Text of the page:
CB: And we’ve got to know a lot of the audience quite well, and they’ll come and see us around because they come from all over America and sometimes they come from Europe. It’s a very interesting experience, and you certainly get to know a lot of people. You get to know the other artists, and you get to know the audience. It’s called On the Blue. It’s called that because originally the cruise was based on the Moody Blues, who, again, were much bigger in America than they are here. They’re absolutely huge. But they decided to stop touring, and a couple of the members of the band have died, so now only Justin Hayward, who is, if you like, the voice of the Moody Blues, performs on this cruise. They would call him the host for this cruise, and as that, he also performs. I’ve only ever been a performer on that, but they don’t make it as expensive because it puts people off going. But I think it was certainly from someone from Europe, because you’ve got to start off by flying to America. They’re wonderful audiences anyway, very knowledgeable. Huge music fans, they will go from one concert to another, because these concerts are running constantly from 12 midday to 12 at night. I recommend it. It’s a few thousand dollars to get on the ship. You have to pay for alcoholic drinks, but all your food is free and it is wonderful.

MC: There used to be Love Boat, and this is Rock Boat.

CB: They do lots of these cruises, and there’s one called the Flower Power Cruise, which is all bands from the ’60s, and Rock Legends Cruise, which is all heavy rock bands. And there are loads of these cruises that go out. Also, I think they have cruises that have authors on board or chefs on board. Whatever you’re interested in, you can take a cruise, and there’ll be a particular theme. If you phone up just asking for a general cruise, they won’t always tell you that this is a themed cruise. A particular example that was given to me was the Monsters of Rock cruise, that perhaps a couple of black grannies might phone up for a cruise around the Caribbean, and they could end up on a Monsters of Rock cruise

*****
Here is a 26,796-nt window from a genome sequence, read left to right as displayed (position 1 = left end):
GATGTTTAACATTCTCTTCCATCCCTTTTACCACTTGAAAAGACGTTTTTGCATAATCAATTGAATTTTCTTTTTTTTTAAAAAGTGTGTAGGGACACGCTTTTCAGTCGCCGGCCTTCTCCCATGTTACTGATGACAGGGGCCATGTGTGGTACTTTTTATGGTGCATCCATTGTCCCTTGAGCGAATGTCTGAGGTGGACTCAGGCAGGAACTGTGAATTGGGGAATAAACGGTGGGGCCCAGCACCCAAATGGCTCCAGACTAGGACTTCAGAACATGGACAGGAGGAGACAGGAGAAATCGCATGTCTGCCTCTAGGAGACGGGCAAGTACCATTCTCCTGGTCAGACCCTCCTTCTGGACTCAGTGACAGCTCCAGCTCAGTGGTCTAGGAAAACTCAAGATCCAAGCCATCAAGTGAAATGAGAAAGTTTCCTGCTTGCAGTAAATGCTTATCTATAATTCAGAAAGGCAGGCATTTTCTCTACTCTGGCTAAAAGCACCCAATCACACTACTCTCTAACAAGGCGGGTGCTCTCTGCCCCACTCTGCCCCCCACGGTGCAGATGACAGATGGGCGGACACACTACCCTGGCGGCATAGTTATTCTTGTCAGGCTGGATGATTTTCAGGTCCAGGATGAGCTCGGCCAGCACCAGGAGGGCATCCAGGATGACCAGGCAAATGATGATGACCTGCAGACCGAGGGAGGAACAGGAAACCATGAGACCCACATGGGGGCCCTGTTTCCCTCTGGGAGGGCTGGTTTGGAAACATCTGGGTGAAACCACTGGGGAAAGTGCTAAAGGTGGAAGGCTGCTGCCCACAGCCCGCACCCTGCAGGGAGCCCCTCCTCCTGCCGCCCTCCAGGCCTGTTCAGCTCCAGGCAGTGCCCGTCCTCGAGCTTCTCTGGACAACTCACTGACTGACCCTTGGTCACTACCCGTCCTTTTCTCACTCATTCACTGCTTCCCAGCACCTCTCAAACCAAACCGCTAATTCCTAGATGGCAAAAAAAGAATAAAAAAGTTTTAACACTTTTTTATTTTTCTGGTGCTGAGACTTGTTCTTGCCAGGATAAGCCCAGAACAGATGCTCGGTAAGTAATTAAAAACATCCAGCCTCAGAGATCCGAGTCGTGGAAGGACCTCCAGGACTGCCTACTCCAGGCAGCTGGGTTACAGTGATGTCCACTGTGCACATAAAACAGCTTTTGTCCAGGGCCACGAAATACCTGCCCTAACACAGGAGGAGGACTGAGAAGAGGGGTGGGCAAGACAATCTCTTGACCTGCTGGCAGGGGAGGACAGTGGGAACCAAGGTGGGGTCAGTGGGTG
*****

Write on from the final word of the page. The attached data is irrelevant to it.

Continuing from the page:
MC: Ha ha. Ha

CB: I love when I make you smile…

The cruise that followed us last year, the On the Blue Cruise, was going to be a wrestling cruise. These ships are huge. The one we’re going on is called the Norwegian Pearl, and it will hold three or four thousand passengers. When you see them, driving up to these ships, they’re so huge it’s quite intimidating. They’re 14 or 15 stories high. You can’t even look out at the sun. We are doing some touring either side of the Atlantic before the cruise. And that will take us through to the summer, because we’ve got this UK tour. That ends with the Barbican show. A couple of festivals in the summer, and then I don’t know what happens after that.

I’ll tell you something. We have a Zombies festival in St Albans, where we all went to school, and we just did it this year. There’s an exhibition in the St Albans Museum of Zombies because we’re a hometown band, and that exhibition opened last November, so there was an opening ceremony. Unfortunately, Rod wasn’t very well, so I played some songs with Tom Toomey. We gave a mini-concert with Tom Toomey, who’s the Zombies guitarist. So that was on Friday, the 10th of November. And it was a lovely evening. There was a big get-together for the fans in the pub where we first met, called the Blacksmith’s Pub, on Main Street. Yeah, it’s called St Peter’s, and there’s a blue plaque. They put a private room aside for all the fans to get together, and I popped out there and said hello to everybody. Then we all walked up to the enormous museum, and there was a ceremony opening the festival, and then we did a mini-concert afterward.